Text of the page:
The correct answer, of course, is “a colonial empire.”
Christian hegemony is still so powerful in the west now that no one can even see it. So, after a man opened fire in a mosque in New Zealand, killing 49 people, we hear much talk about “white supremacy,” in part because the shooter himself used that language.
What we do not hear is much recognition that “white supremacy” is a distinctively Christian concept, one Christians created as they colonized the entire world, often finding people who had noticeably darker skin than their own and developing a ridiculous story about white people as saviors (just like Christ!) that still operates fulsomely to this day.
Too many people still automatically think, for no discernible reason, that Christians are moral people whom they can expect to act in admirable ways.
The problem is not “white supremacy.” The problem is “Christian supremacy.”
Perhaps the most impressive thing about hegemonic ideologies is their capacity to disguise their own violence. The good Christians who invaded “the Americas” told themselves that the Natives would benefit from the “saving knowledge” (!) of Christ, never mind that none of the Natives knew anything about Christianity or had any interest in it before Christians showed up. Such is the arrogance of Christians that they believe their religion is superior to all others and do not hesitate to impose it on anyone who lacks the ability to resist.
So most Native Americans became Christians out of necessity. They died in huge numbers from diseases the Christians brought with them that the Natives lacked immunity to, and the Christians were happy to kill others more deliberately as they saw fit.
Similarly, the Africans whom Christians imported in large numbers came from cultures that had their own traditions, many of them possibly predating Christianity, but the Africans, who only came to “the Americas” as slaves, also became Christian out of necessity.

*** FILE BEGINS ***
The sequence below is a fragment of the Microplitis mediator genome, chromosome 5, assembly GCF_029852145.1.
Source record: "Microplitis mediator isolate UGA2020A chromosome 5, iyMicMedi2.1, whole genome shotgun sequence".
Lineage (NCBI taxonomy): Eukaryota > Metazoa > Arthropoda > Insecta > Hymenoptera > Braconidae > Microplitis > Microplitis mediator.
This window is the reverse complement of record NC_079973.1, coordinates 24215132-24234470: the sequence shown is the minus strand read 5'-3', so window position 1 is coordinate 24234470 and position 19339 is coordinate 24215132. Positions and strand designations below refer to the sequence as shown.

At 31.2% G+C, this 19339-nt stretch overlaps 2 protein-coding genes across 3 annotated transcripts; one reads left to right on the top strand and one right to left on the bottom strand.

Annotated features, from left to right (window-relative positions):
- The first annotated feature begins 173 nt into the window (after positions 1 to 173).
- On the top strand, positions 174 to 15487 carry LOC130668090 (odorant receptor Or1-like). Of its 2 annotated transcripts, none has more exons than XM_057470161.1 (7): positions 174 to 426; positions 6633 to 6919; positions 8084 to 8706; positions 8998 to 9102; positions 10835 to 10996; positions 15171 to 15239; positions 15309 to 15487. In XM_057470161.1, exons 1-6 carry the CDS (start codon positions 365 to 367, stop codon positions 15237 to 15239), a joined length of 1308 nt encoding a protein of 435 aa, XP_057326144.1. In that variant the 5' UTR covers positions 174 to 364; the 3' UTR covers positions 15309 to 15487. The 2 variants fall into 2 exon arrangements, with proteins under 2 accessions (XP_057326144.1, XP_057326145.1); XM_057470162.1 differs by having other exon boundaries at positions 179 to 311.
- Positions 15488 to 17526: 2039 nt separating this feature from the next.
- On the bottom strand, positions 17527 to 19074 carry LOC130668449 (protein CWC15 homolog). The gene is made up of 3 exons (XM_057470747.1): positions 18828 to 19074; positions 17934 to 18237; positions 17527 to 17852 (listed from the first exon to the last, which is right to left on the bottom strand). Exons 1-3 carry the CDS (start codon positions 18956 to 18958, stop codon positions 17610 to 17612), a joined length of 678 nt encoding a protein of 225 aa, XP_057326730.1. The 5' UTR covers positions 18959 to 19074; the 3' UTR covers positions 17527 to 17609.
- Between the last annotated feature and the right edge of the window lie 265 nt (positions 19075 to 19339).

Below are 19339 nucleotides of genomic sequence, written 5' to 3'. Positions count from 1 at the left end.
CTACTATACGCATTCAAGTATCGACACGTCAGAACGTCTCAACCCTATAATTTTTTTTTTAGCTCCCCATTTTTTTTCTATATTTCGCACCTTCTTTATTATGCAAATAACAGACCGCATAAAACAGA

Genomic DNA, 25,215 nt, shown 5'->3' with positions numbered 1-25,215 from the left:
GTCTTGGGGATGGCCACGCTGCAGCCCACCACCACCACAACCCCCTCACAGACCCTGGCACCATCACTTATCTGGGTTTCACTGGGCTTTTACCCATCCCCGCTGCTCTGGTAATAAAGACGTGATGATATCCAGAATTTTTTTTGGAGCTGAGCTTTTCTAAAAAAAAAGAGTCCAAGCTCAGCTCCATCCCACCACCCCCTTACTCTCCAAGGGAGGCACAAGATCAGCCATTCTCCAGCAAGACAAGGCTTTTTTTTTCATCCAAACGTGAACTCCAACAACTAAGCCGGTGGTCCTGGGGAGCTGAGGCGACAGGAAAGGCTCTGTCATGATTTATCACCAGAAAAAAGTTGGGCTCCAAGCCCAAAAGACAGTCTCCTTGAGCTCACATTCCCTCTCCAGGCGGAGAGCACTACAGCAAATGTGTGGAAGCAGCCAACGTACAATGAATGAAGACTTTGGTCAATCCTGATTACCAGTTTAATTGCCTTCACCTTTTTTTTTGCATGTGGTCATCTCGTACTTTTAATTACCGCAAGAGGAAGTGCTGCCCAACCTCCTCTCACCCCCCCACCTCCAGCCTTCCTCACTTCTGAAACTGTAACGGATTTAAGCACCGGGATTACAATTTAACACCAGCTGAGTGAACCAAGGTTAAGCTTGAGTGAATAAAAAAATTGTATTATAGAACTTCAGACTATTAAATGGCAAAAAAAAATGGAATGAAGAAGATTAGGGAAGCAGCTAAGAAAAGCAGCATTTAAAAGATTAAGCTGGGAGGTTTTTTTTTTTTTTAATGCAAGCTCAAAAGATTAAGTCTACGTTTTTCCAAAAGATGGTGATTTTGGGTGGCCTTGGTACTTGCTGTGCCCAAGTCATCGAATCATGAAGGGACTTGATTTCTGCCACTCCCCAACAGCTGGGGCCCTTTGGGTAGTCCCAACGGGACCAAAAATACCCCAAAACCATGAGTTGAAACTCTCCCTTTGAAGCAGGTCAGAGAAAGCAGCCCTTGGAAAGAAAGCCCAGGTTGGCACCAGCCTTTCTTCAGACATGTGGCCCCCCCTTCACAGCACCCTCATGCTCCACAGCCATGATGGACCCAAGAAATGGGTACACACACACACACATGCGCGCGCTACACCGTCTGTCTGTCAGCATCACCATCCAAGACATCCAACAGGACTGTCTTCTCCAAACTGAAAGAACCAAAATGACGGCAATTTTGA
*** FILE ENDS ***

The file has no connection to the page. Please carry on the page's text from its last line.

The Christians who set this system up seized on their pale skin as an indication that they were “white” and the slaves, especially the Africans, were “black” and, because the Christians were in charge, the terminology stuck, no matter how inaccurate it may be.
The Christians did their best to silence Native and African voices and stories, substituting the tale of Christian salvation for any real, lived stories of the people whom the Christians oppressed. This went on for hundreds of years. Only in the second half of the twentieth century, after the British empire finally collapsed, did Native, African, and African diasporic stories start to get a hearing of their own.
Starting before Christians began to colonize the world, they had existing fights going on with Muslims and Jews, the two other Abrahamic religions, all of which have their origins in the same rough geographical area and very old cultural traditions before expanding in various directions.
There really is no discernible difference between “white supremacy” and “Christian supremacy.” The core concept in “white supremacy” is “race,” or the idea that humans are somehow importantly different because of skin color, when the only real differences from skin color among humans are those that cultures, originally Christian, choose to impose. Physiologists, geneticists, and anthropologists can find no empirical basis for distinguishing among humans on the basis of skin color beyond the entirely superficial difference in skin color itself.
Christians are not fond of letting science get in the way of their ideology. Since they have centuries of persecuting Jews and fighting with Muslims under their belts, they would much rather assimilate Jews and Muslims into their newfound racial taxonomy than just give up persecuting and fighting. So Hitler relied on the supposed racial differences of Jews to justify, in his mind, anyway, the idea of eliminating Jews from Europe, if not the world, entirely.
And now, even after the Holocaust and the moral revulsion the concept engenders among all thinking people, its tropes are still widely available for application when “white supremacists”/”Christian supremacists” want to pick on Muslims. “Christian supremacists” are usually not ones for subtle distinctions among the victims of their violence. In the United States, hate crimes against both Jews and Muslims have risen since Trump became president. The shooter in New Zealand praised Trump as a “symbol of white supremacy” and drew inspiration for his attack from the United States.
This whole system only exists because of Christian colonialism. New Zealand and the United States only exist as political entities because Christians showed up and colonized them. Trump’s nationalism, “white nationalism” in the United States that inspired the shooter in New Zealand, is Christian nationalism.
Trump, as we know, was the candidate of Christians in the United States. Christians in every group, except African Americans and Hispanic Catholics, voted over 55 percent for Trump, which suggests that the people who adopted Christianity out of necessity still bring a different perspective to it than the people who created it.
And that’s a good thing. We don’t know if there will be much left of Christianity if we eliminate the “white supremacy” part, but we could try to find out.
Or we could just abandon Christianity.